Sam McKnight, like Karl Lagerfeld, knows how to get a party started. In the white noise of Fashion Month, no one quite makes sound like Karl, Chanel and Sam. Dab hands they may be, but each season, as the Chanel vessel descends upon Fashion Week, they engage a whole new crowd, a youthful crowd, a spirited crowd, and most importantly, a crowd willing to listen, and subsequently regram, repost and rehash the Chanel story. They continue to engage the flighty fashion flock through an experiential voyage into Karl’s mind, always played out via a momentous stage and equally momentous appendages. And despite the classic Chanel tropes which persist (tweed, quilting, gloves) they are reimagined each time in a whole new world, on a whole new (extravagant) set, for eager consumers to fawn over.

Kaia Gerber opens for Chanel with rain hat and Perspex pony

Fawn, as it were, was an integral colour in Karl’s luxuriant world this time, as too sage, emerald, jade; he created a forest to mimic the Gorges du Verdon, a famed canyon with multiple waterfalls in the south of France, now taking up root in the Grand Palais. Chanel’s Gorge was replete with crawling vines, pines both big and small, mossy slabs of rock, sprouting shrubs, a rope-bridge, and the piece de resistance (there’s always one, or six); a waterfall, six of them, 45 feet high, with tonnes of running water and that inevitable haze. But how were Chanel’s princesses to keep dry from the downpour? With plastic, of course.

Incandescent fringing and plastic at Chanel

PVC, Perspex, crystal, plastic – all manifestations of the ‘see-through’ were rendered into soon-to-be cult pieces. Feet were kept warm in gauzy, gumboot-like shoes (with a Cinderella-type crystal heel, nonetheless). Outerwear was light, shiny translucent. Spray jackets came with hoods, even the 2.55 handbag had its own protective hood, of course. Diamonds were dangly, clear and brilliant. Heads were topped with transparent chapeaus (because where would a Chanel girl be without her hat?). And just like the tops of heads were kept dry, hair too, made a strong case for wet-weather (hair) dressing. Almost.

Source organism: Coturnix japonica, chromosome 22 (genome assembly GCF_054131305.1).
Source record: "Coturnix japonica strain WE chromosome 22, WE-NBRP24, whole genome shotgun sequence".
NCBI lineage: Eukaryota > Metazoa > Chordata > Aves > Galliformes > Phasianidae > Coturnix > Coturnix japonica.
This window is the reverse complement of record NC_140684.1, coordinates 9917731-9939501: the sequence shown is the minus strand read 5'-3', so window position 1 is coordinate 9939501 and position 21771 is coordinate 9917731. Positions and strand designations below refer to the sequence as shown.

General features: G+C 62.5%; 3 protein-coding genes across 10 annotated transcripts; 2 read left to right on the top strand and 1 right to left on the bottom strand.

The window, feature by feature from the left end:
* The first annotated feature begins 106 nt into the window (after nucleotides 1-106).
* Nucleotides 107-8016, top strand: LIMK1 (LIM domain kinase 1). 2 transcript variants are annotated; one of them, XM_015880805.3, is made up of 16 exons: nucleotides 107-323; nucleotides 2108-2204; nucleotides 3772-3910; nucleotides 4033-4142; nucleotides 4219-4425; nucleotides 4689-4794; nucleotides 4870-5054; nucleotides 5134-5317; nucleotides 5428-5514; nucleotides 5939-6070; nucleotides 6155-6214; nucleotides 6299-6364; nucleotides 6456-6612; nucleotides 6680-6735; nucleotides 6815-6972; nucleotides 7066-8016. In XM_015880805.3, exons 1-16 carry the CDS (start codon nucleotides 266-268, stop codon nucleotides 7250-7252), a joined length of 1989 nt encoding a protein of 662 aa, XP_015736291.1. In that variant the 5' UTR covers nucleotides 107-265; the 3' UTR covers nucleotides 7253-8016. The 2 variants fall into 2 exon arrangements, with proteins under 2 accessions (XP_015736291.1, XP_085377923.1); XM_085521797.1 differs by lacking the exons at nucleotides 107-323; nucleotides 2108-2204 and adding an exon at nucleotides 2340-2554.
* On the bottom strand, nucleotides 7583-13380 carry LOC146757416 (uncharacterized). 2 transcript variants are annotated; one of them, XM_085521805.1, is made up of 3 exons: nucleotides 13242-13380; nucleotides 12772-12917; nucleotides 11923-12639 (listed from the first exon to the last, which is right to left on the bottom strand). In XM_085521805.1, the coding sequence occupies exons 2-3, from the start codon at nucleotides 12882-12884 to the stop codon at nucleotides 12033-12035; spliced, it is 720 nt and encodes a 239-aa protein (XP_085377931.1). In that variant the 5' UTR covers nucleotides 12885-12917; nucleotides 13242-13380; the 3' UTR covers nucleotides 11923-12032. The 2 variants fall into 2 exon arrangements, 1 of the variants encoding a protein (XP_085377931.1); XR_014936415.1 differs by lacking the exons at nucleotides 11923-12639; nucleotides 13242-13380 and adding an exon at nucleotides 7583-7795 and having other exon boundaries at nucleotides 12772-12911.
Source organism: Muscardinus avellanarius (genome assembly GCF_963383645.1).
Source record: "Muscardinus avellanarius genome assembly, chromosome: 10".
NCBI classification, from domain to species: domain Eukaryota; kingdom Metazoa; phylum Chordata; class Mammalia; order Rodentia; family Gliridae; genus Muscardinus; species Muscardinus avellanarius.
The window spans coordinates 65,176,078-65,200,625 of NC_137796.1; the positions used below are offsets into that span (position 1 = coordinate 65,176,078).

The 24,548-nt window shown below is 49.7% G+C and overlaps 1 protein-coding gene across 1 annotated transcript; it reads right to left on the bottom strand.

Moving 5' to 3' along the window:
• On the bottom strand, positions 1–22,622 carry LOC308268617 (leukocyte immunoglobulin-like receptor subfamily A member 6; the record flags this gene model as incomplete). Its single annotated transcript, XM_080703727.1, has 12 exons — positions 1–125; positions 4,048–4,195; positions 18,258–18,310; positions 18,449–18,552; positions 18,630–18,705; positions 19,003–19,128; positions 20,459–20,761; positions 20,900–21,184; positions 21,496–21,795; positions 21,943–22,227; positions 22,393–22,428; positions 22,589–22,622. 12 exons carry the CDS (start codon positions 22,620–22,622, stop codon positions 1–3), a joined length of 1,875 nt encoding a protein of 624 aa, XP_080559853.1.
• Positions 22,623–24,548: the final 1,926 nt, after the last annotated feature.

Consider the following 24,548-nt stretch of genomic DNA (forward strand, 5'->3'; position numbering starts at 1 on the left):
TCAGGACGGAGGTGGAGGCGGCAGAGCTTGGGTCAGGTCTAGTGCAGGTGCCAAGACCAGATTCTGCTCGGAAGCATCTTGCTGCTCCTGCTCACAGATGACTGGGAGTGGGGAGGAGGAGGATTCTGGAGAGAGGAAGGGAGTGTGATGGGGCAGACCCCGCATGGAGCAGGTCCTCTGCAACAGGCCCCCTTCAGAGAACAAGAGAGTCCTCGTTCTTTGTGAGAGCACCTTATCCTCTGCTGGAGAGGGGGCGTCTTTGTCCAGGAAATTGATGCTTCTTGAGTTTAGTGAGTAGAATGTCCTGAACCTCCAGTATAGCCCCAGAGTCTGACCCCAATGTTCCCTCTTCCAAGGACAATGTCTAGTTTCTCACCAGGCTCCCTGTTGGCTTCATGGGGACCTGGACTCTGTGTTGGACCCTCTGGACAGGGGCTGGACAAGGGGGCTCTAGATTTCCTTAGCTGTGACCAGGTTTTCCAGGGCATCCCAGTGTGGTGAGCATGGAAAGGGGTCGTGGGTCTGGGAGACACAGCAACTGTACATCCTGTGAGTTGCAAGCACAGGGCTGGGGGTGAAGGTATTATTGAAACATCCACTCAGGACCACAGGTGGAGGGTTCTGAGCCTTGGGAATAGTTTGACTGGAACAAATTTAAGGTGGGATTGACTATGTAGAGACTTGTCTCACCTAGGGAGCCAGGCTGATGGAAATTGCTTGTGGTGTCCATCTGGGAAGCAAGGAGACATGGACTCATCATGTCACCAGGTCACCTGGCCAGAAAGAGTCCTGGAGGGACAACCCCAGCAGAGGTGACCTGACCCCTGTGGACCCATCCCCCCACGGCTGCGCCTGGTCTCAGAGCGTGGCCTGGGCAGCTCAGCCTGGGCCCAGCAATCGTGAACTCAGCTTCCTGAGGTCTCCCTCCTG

Up close with Sam McKnight’s creation

Say bonjour to the “Perspex Pony,” McKnight’s witty take on weather-appropriate hairstyling. Pulled back and secured at the nape, hair was quite literally sucked into slender Perspex tubes via a vacuum, which was tied with a singular string and clung to the mid-lengths of the hair. Of course, even when equipped with the waxiest of waterproof paraphernalia, and you get caught in the rain drinking Piña Coladas and the like (French Champagne), hair is not immune to wetness. A cheeky aquatic reference to this, McKnight dabbed the ends ever so slightly with water, just as if the girls had been frolicking near a waterfall, for example, and were sprayed ever so gently by her mist, waterproof canotier and all. Ingenious, visionary and sassy; McKnight, as always, is the maker of trends of artistic magic, and this was no exception.

The Perspex Pony in all its glory

For Chanel, it was all about sunlight and moonlight and its refraction upon water. In this diaphanous duality, Chanel and McKnight went bang. Wet-weather dressing, done the Chanel way; here’s to chasing waterfalls.